Happy almost-New Year! We decided to take an impromptu trip to Portland today to capitalize on the television vacation idea we had last week, and are now clutching our stomachs on the bed in sheer, saturated bliss.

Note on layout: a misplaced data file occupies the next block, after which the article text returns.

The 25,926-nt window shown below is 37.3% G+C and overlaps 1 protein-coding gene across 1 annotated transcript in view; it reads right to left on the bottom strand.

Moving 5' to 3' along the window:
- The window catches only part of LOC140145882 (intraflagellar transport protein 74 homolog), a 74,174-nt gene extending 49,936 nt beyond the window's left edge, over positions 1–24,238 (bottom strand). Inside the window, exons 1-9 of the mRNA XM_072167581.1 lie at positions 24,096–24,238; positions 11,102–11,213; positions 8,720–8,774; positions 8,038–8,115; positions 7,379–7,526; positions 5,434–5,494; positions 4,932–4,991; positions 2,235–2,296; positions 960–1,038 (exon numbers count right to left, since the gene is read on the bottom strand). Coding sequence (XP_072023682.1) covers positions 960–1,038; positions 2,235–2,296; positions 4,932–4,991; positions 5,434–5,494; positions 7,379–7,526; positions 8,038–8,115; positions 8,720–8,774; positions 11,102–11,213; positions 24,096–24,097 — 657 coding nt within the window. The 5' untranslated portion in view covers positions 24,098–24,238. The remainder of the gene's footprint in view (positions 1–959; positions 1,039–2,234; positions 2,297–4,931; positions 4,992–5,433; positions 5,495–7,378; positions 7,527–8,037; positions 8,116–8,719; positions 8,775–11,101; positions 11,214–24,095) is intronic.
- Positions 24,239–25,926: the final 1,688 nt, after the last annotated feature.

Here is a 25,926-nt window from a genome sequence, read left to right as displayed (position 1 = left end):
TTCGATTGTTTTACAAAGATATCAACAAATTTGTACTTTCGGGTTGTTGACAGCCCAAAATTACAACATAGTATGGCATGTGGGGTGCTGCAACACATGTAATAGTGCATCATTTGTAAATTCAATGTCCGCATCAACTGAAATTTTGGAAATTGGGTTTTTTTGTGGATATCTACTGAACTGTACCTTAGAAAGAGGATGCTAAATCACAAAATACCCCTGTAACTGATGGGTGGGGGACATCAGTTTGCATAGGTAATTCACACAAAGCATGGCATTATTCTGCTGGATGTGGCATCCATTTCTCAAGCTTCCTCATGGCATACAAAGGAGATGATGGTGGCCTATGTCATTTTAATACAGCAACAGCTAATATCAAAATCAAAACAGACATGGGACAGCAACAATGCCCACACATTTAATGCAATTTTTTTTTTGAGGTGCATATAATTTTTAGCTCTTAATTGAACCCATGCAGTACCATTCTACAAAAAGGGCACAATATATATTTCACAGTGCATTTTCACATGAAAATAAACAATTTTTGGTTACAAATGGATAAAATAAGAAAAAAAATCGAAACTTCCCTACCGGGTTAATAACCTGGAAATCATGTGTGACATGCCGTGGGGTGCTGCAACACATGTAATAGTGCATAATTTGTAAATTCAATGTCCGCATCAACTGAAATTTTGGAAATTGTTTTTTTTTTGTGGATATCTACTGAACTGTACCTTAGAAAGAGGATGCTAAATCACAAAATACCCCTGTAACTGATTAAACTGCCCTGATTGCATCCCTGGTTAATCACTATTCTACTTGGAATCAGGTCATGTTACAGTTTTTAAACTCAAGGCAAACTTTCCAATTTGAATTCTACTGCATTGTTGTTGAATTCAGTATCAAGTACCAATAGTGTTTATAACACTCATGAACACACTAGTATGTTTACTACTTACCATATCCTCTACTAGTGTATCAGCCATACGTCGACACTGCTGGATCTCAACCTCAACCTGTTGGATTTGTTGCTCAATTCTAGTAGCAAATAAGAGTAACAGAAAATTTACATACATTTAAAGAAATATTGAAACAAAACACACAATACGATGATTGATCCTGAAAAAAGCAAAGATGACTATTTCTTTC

Going to Duckfat has been a five-year dream in the making for me, since I discovered as a wee epicurean that duck fat could be used for more than just confit and guilt. Dr. D and L’s recommendations solidified the desire, and we set off on this bright, beautiful morning to get out of town and have an adventure.After the world’s smallest lobster roll, a drive through the desolate summer towns of New Hampshire, and an instant snarkfest on empty stomachs, we rolled into town with poutine and milkshakes on our minds. Hey, it’s a holiday. Duckfat did not disappoint. It’s a cute, hip restaurant with soft corners and neat prints on the wall. Even with its neat ambiance, it felt comfortable and seemed to attract a variety of patrons, all united by the desire of salty fried potatoes. The menu made for some tough decisions- delicious sandwiches, a massive charcuterie board, and housemade sandwiches fighting for top billing. A large poutine and two milkshakes were enough to fill us up, though. I chose the duckfat caramel milkshake, made with Tahitian vanilla ice cream, caramel infused with duck fat, and large grains of sea salt. It was exceptional. It had a very mild caramel flavor and intense nuttiness, tasting more like brown butter than a sweet dessert. It was too easy to drink, but thick in texture- I made it through about half of it before I had to give up. Too bad milkshakes aren’t available in takeout form. The Bedfellow tried the original milkshake, double thick Tahitian vanilla and creme anglaise. It was tasty, but the flavor was very mild and floral, like fresh milk, and it wasn’t very vanilla-heavy. Oddly enough, it didn’t have a doubly thick texture, either, and was thinner than the caramel shake. Despite that the Bedfellow does not like caramel, we both agreed that it was the better milkshake.The poutine. Hot damn. The fries, perfectly sliced with a thin, light crisp to them, stayed crunchy underneath the deluge of delicate duck gravy and melted cheese curds. Even the ones that were soft absorbed the sauce and melted in our mouths like fried potato pasta. I haven’t had poutine like this in a long time. For $10, it was an awfully generous portion, and they brought us a cup of toasted curry aioli without charging us. We split it alongside our shakes and left full and warm inside. For two people, it makes a marvelous dinner or late-night snack. Happy New Year, readers! I hope you have a happy, healthy 2014. I can’t wait to eat and indulge with you in the coming year.